I wish I had Bobby Goldman’s faith that New York is filled with attractive, charming, emotionally stable older men looking for relationships. In “Curvy Widow,” Ms. Goldman and Drew Brody’s energetic one-act musical, which opened on Thursday at the Westside Theater, there’s a guy like that around every corner — right next to some enormous idiots. Otherwise the title character, Bobby (Nancy Opel), would have no story.
Ms. Opel, a personable Broadway veteran (and a Tony Award nominee for “Urinetown”), plays an affluent, confident 50-ish New Yorker whose husband dies at the beginning of the show — in the middle of the first number, in fact. He was a famous writer, and she owns a construction company, which is the sort of uncommented-upon oddity you get when you base a script on real life. (Ms. Goldman’s biography lists her as a “contractor,” and her husband was James Goldman, the stage and screenwriter — “Follies,” “The Lion in Winter” — who died in 1998.)
Bobby charges the funeral to a credit card (“You mean I could get miles?” she says in wonder), then, calling herself Curvy Widow on dating websites, rejoins the singles world. She finds contemporary photography (a flurry of off-putting penis close-ups), timeless truisms (married men aren’t available on holidays) and biological complications (painful postmenopausal intercourse, which inadvisedly receives a lengthy musical number, “Gynecologist Tango”).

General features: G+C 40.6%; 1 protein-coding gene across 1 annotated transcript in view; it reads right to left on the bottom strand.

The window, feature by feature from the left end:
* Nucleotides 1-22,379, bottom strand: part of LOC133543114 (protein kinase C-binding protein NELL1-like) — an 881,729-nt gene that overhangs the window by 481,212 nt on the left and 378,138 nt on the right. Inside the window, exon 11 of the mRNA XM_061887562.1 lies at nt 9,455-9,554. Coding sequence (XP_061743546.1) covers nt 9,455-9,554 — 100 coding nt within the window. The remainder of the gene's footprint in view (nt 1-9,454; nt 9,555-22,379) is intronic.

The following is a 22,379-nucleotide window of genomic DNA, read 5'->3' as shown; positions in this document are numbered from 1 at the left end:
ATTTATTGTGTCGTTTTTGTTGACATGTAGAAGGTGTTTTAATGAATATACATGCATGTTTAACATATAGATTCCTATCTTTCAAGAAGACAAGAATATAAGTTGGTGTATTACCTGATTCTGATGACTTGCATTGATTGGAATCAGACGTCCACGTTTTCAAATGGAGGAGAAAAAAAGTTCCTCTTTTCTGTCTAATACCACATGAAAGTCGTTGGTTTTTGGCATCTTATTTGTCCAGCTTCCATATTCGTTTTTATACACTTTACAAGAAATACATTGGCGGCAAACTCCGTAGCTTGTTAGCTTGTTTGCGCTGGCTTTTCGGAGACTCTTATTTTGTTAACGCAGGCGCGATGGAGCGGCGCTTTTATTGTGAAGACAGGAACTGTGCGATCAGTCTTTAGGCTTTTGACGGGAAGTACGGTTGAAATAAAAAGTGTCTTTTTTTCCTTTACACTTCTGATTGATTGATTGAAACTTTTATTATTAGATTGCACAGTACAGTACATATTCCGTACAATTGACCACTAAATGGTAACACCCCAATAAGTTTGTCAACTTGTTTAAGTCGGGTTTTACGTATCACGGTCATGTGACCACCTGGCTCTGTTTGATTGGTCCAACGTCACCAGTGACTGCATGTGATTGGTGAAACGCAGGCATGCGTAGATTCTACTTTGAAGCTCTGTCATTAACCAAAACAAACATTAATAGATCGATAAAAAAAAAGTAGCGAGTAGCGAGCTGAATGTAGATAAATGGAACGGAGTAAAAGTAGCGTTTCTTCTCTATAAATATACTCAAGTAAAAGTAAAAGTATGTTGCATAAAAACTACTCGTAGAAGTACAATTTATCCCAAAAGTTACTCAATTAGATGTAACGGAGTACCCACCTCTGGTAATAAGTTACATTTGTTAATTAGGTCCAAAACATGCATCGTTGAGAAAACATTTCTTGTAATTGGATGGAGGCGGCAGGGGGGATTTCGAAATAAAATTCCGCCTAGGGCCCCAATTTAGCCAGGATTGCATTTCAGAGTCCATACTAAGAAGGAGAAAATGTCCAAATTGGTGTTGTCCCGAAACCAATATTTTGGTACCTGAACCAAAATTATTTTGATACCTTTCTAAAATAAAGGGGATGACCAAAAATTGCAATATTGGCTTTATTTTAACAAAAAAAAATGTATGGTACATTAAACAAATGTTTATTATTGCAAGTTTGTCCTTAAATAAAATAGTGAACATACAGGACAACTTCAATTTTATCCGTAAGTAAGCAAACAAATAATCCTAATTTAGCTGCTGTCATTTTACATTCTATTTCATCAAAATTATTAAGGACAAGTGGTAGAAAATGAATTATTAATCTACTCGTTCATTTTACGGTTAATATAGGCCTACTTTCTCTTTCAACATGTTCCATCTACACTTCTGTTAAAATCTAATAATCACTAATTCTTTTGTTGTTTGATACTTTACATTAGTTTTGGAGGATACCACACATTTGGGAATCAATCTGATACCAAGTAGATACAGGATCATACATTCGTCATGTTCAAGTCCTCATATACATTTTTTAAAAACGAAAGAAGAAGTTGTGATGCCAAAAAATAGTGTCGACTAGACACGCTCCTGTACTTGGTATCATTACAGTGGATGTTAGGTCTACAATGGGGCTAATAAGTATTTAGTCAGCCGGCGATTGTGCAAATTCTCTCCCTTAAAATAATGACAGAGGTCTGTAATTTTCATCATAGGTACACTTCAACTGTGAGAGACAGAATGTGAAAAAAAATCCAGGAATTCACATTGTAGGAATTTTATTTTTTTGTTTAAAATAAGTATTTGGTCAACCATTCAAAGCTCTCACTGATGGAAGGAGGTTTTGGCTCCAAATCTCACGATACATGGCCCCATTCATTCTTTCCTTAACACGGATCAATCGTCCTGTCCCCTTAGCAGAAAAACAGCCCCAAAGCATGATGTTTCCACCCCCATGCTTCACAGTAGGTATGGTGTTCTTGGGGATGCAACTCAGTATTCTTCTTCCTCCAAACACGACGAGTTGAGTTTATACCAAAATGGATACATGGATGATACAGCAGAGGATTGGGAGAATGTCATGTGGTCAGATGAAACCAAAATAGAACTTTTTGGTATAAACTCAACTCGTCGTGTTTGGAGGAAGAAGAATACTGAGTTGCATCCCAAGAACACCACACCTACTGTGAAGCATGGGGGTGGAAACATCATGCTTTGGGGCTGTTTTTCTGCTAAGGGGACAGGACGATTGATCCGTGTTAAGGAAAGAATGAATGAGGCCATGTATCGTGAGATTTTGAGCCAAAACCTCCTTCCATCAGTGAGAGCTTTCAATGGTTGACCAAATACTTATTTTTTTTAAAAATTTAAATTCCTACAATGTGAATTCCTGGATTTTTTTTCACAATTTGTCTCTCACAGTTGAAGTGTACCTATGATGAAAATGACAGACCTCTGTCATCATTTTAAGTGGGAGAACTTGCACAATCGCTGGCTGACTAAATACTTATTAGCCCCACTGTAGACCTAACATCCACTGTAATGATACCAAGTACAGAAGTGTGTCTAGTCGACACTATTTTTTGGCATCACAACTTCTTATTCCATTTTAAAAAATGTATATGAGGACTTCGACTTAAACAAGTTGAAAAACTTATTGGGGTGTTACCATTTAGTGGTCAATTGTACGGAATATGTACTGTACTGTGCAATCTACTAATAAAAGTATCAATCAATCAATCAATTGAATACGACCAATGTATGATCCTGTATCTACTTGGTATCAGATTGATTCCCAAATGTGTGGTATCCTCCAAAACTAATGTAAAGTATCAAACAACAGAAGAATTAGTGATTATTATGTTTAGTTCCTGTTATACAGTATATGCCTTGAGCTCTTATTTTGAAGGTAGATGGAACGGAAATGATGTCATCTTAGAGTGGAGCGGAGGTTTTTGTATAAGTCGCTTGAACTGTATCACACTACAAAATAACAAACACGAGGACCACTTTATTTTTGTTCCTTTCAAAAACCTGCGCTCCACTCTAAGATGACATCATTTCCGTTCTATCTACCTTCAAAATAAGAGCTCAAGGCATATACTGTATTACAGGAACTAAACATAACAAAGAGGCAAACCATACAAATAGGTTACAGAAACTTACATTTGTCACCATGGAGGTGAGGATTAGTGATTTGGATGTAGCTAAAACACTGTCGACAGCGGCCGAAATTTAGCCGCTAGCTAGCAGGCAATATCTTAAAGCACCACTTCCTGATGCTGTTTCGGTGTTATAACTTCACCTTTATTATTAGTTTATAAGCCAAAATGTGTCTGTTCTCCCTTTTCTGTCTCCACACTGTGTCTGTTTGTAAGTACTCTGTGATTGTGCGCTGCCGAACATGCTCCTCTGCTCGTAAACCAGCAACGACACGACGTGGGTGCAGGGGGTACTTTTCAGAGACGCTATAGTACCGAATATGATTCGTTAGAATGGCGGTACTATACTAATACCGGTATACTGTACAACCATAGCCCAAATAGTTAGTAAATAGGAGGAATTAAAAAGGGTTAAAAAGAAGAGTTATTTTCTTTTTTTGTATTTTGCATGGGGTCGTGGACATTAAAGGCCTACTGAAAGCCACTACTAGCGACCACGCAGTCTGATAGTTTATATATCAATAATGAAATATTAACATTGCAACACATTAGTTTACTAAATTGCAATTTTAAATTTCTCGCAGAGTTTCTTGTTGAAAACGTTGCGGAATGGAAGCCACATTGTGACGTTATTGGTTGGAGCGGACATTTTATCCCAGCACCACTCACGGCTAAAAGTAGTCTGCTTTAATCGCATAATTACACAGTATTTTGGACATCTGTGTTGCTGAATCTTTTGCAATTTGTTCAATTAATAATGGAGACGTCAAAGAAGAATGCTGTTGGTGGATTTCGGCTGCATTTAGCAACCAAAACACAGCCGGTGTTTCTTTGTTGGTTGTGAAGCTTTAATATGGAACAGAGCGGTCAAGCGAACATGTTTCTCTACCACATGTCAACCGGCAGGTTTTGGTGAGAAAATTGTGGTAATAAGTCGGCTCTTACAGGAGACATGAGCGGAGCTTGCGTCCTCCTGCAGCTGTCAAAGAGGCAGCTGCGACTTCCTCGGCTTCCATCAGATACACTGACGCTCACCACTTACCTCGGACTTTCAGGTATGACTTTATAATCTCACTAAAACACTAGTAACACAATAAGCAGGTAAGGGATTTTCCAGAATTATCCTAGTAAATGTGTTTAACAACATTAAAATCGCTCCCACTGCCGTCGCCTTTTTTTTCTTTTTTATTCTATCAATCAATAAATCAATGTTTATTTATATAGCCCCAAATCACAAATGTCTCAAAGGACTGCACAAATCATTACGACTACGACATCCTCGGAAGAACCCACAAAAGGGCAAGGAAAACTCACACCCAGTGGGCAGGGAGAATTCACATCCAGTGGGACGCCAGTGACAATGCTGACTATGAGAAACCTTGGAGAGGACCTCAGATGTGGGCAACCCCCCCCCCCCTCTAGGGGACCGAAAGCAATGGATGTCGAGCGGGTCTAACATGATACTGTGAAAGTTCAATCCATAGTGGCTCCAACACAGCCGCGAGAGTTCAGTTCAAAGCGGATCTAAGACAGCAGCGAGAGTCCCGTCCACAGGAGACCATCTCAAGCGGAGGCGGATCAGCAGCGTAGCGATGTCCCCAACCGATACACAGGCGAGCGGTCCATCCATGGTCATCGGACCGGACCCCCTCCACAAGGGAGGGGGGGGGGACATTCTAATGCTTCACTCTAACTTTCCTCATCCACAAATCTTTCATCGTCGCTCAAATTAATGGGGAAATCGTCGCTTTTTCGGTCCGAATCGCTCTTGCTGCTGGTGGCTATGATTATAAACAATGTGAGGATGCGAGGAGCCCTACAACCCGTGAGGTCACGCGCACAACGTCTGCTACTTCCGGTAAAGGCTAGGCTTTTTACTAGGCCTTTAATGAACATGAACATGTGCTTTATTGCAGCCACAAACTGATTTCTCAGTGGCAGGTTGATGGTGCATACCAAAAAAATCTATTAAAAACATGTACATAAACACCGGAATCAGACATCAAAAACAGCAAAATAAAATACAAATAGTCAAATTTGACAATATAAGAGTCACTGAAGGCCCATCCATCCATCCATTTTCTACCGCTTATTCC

The story, directed by Peter Flynn, seems headed for a classic happy ending or an updated version of “An Unmarried Woman” (victory in self-actualization), and neither promises much satisfaction. Mr. Brody’s music and lyrics are pleasant but insight-free (“Do I drink coffee?/ Do I eat fruit?,” then “Tonight I sleep alone”). Ms. Goldman’s book is often witty but decidedly self-congratulatory. After a couple of comic embarrassments (one man cuts their date short to spend more time with his dog), things go annoyingly well for Bobby. She buys and renovates a spectacular downtown loft to escape her Park Avenue memories. Masses of men click on her profile. One suitor is nicknamed Per Se, for the wildly expensive restaurant he invites her to.
The three actors (Ken Land, Alan Muraoka and Christopher Shyer) who play all the male characters (doctors, dates, waiters, a ghost in a dressing gown) deliver some entertaining group numbers. As the obligatory circle of female friends, Andrea Bianchi, Elizabeth Ward Land and Aisha de Haas are given less interesting things to do. But then, Ms. Opel’s Bobby wouldn’t want to share the spotlight.
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